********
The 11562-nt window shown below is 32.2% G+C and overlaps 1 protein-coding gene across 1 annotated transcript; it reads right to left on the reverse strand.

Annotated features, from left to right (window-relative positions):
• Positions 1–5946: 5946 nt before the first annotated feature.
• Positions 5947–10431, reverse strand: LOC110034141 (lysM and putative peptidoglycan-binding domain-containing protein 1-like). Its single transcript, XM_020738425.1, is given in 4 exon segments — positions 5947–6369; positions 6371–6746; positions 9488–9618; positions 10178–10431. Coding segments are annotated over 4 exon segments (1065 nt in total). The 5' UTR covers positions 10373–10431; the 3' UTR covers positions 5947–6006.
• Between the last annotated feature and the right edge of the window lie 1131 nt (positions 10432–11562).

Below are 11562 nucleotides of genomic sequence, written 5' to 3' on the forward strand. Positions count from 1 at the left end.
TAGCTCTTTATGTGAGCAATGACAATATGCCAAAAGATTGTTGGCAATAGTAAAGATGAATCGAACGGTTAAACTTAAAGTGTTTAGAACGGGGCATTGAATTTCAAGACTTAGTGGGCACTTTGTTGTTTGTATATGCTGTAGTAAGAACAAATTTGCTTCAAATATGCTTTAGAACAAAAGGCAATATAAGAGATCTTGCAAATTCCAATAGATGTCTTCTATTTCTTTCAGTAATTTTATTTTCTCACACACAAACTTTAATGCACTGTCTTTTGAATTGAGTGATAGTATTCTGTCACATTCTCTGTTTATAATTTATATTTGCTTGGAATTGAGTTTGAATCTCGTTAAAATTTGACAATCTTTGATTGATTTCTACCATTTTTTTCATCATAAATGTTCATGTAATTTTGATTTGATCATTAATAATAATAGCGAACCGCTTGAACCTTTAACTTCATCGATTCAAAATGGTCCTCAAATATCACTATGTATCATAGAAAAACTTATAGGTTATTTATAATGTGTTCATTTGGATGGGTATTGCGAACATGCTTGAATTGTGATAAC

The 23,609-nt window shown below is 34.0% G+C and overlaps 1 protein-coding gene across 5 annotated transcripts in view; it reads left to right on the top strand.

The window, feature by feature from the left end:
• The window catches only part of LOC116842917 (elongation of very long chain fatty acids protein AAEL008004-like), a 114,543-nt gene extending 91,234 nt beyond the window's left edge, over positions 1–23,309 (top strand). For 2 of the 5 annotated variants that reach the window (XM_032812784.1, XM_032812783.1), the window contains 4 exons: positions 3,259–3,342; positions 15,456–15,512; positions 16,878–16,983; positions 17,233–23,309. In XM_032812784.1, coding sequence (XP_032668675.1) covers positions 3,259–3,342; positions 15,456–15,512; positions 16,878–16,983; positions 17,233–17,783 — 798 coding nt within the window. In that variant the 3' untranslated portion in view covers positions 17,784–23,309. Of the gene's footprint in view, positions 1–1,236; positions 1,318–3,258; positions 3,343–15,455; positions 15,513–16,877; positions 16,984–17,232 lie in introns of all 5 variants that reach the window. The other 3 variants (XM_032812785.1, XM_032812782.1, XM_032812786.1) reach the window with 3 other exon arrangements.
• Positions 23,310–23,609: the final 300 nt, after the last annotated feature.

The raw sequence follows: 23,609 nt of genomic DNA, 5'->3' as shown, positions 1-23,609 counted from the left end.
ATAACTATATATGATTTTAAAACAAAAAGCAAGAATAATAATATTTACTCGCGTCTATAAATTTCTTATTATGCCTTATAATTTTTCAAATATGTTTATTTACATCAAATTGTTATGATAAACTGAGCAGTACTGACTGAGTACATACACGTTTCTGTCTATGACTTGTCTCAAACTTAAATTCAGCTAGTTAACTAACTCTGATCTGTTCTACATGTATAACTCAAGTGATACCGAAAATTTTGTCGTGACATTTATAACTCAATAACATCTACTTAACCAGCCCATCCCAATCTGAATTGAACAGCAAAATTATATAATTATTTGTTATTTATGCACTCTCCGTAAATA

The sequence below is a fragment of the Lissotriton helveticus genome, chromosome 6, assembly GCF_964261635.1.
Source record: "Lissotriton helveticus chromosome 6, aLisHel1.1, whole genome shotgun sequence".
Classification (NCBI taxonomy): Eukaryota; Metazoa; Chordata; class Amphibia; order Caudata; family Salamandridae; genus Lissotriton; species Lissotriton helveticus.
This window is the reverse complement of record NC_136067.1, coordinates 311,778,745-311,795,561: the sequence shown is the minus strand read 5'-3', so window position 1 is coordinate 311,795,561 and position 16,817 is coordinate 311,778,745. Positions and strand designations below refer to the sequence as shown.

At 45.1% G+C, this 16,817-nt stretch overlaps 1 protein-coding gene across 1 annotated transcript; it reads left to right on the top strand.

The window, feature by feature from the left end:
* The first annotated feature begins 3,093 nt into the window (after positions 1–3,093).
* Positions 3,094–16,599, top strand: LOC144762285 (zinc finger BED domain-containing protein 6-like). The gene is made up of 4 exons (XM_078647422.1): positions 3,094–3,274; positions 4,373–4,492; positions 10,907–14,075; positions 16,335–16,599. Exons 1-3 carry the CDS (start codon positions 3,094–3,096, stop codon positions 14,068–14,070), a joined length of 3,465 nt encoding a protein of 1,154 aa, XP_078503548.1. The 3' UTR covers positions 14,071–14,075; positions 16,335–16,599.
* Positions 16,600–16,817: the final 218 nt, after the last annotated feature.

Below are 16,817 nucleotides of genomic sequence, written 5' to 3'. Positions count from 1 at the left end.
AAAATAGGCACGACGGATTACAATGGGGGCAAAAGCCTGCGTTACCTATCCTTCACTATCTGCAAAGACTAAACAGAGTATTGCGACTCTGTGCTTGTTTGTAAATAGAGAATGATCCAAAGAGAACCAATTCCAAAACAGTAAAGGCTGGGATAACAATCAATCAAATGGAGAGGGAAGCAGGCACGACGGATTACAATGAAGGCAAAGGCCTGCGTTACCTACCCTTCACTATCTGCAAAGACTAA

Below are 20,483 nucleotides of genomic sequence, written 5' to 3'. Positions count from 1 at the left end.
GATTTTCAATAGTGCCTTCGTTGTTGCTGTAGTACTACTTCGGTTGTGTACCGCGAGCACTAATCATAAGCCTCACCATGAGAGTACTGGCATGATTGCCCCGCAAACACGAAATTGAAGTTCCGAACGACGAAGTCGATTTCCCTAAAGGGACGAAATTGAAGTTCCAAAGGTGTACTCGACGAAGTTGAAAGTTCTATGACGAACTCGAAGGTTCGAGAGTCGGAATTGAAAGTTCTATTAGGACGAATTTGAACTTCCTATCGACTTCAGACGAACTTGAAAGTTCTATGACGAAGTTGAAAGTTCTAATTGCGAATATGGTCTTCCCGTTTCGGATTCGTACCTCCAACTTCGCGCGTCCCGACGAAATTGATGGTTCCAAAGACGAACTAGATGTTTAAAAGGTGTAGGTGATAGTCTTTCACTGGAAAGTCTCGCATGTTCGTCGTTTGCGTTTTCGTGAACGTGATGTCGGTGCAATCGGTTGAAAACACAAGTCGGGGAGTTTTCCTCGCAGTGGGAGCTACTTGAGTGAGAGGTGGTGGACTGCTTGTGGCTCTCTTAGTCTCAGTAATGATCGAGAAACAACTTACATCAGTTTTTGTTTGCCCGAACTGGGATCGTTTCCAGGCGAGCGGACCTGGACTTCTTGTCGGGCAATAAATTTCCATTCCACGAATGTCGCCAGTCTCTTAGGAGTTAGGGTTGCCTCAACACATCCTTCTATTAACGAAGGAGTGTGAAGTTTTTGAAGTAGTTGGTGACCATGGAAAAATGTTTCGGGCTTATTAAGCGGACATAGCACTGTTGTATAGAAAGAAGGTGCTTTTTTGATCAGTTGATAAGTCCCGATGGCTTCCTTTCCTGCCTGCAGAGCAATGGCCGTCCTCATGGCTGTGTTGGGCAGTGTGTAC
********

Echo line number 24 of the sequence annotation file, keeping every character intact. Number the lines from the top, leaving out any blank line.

AAAATAGGCACGACGGATTACAATGGGGGCAAAAGCCTGCGTTACCTATCCTTCACTATCTGCAAAGACTAAACAGAGTATTGCGACTCTGTGCTTGTTTGTAAATAGAGAATGATCCAAAGAGAACCAATTCCAAAACAGTAAAGGCTGGGATAACAATCAATCAAATGGAGAGGGAAGCAGGCACGACGGATTACAATGAAGGCAAAGGCCTGCGTTACCTACCCTTCACTATCTGCAAAGACTAA